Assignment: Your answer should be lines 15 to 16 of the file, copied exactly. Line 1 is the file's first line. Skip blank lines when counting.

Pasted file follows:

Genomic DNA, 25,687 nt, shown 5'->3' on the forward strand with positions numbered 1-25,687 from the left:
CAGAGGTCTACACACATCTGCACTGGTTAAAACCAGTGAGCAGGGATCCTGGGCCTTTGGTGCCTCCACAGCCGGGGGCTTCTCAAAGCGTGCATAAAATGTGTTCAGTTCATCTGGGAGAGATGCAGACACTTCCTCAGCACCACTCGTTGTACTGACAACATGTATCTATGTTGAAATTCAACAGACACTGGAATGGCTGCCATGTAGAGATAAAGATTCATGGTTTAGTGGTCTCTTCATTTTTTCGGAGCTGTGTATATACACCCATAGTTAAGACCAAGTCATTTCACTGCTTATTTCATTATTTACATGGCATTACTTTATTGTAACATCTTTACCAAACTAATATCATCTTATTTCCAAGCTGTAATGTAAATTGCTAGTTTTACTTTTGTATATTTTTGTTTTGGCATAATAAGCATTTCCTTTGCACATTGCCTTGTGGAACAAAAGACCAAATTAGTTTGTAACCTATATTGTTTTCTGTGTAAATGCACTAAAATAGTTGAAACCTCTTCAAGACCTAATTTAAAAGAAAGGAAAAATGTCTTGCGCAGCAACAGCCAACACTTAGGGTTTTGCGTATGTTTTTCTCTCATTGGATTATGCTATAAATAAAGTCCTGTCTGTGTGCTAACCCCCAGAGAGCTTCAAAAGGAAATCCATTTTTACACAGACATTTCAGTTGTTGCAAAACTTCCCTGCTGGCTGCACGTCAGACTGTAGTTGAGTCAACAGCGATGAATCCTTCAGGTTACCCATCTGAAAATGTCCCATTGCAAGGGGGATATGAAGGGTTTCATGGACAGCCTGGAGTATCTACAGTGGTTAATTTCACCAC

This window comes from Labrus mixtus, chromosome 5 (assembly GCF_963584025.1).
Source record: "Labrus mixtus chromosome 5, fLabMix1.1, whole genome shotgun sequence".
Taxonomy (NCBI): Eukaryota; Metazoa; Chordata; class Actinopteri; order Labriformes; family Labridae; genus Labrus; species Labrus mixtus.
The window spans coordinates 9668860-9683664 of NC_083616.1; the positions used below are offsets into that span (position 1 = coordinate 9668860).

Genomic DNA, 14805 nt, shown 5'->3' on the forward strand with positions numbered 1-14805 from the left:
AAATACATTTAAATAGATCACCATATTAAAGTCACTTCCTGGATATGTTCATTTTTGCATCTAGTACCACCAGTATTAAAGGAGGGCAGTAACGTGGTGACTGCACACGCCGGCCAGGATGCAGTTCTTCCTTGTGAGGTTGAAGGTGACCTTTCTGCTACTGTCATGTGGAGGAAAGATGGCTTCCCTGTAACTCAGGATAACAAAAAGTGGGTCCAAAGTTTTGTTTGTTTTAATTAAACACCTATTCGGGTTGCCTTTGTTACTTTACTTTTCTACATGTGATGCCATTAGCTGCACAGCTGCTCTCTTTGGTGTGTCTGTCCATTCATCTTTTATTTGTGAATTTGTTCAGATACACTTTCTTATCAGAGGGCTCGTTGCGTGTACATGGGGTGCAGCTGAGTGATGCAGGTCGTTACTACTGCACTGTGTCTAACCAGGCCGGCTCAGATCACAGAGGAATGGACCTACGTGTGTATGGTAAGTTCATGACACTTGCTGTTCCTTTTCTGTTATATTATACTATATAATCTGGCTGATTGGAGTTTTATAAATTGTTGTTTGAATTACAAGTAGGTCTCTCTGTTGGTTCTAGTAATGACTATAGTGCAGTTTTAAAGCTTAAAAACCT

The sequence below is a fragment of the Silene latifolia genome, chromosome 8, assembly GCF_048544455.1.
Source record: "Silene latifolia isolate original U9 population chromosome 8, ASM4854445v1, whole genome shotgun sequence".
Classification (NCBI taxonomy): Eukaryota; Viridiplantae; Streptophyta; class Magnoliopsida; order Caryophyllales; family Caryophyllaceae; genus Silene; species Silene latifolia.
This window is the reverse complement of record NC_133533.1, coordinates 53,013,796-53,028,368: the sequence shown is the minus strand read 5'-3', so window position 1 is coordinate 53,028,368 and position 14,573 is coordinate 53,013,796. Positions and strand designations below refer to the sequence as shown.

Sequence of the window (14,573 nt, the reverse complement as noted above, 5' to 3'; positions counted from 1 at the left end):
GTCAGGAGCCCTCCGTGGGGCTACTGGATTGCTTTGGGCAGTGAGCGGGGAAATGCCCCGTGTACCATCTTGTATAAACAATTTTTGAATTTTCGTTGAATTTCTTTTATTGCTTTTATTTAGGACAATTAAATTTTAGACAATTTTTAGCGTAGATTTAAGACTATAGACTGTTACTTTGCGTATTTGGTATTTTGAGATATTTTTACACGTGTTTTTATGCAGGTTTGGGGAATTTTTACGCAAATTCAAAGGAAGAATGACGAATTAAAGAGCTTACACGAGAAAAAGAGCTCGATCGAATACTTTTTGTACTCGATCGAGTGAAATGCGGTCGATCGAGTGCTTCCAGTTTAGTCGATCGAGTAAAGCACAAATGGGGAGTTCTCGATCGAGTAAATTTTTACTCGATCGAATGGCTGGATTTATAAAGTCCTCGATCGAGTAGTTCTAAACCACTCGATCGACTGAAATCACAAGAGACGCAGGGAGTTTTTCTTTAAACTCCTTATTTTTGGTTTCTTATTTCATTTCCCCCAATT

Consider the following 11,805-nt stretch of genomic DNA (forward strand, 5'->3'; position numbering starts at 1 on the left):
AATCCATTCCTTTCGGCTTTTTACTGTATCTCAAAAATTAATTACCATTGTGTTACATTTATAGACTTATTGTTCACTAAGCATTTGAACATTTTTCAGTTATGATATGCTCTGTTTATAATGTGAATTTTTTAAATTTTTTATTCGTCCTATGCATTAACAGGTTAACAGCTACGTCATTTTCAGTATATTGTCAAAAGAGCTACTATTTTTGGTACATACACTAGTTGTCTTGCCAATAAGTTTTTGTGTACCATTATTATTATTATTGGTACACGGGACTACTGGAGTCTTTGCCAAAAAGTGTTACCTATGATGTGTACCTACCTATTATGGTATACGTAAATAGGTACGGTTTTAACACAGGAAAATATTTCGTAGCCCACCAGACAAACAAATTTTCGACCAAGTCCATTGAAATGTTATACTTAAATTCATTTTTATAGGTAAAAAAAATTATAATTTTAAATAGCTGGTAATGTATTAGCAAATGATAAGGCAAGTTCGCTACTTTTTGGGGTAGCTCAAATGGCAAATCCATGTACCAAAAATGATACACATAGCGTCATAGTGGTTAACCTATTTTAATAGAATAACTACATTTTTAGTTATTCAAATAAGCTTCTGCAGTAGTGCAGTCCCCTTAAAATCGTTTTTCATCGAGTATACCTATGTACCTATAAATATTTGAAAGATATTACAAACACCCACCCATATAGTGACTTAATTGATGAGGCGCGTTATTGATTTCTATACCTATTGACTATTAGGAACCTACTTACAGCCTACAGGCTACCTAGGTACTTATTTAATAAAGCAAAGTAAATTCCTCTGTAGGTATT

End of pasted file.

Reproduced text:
Consider the following 11,805-nt stretch of genomic DNA (forward strand, 5'->3'; position numbering starts at 1 on the left):
AATCCATTCCTTTCGGCTTTTTACTGTATCTCAAAAATTAATTACCATTGTGTTACATTTATAGACTTATTGTTCACTAAGCATTTGAACATTTTTCAGTTATGATATGCTCTGTTTATAATGTGAATTTTTTAAATTTTTTATTCGTCCTATGCATTAACAGGTTAACAGCTACGTCATTTTCAGTATATTGTCAAAAGAGCTACTATTTTTGGTACATACACTAGTTGTCTTGCCAATAAGTTTTTGTGTACCATTATTATTATTATTGGTACACGGGACTACTGGAGTCTTTGCCAAAAAGTGTTACCTATGATGTGTACCTACCTATTATGGTATACGTAAATAGGTACGGTTTTAACACAGGAAAATATTTCGTAGCCCACCAGACAAACAAATTTTCGACCAAGTCCATTGAAATGTTATACTTAAATTCATTTTTATAGGTAAAAAAAATTATAATTTTAAATAGCTGGTAATGTATTAGCAAATGATAAGGCAAGTTCGCTACTTTTTGGGGTAGCTCAAATGGCAAATCCATGTACCAAAAATGATACACATAGCGTCATAGTGGTTAACCTATTTTAATAGAATAACTACATTTTTAGTTATTCAAATAAGCTTCTGCAGTAGTGCAGTCCCCTTAAAATCGTTTTTCATCGAGTATACCTATGTACCTATAAATATTTGAAAGATATTACAAACACCCACCCATATAGTGACTTAATTGATGAGGCGCGTTATTGATTTCTATACCTATTGACTATTAGGAACCTACTTACAGCCTACAGGCTACCTAGGTACTTATTTAATAAAGCAAAGTAAATTCCTCTGTAGGTATT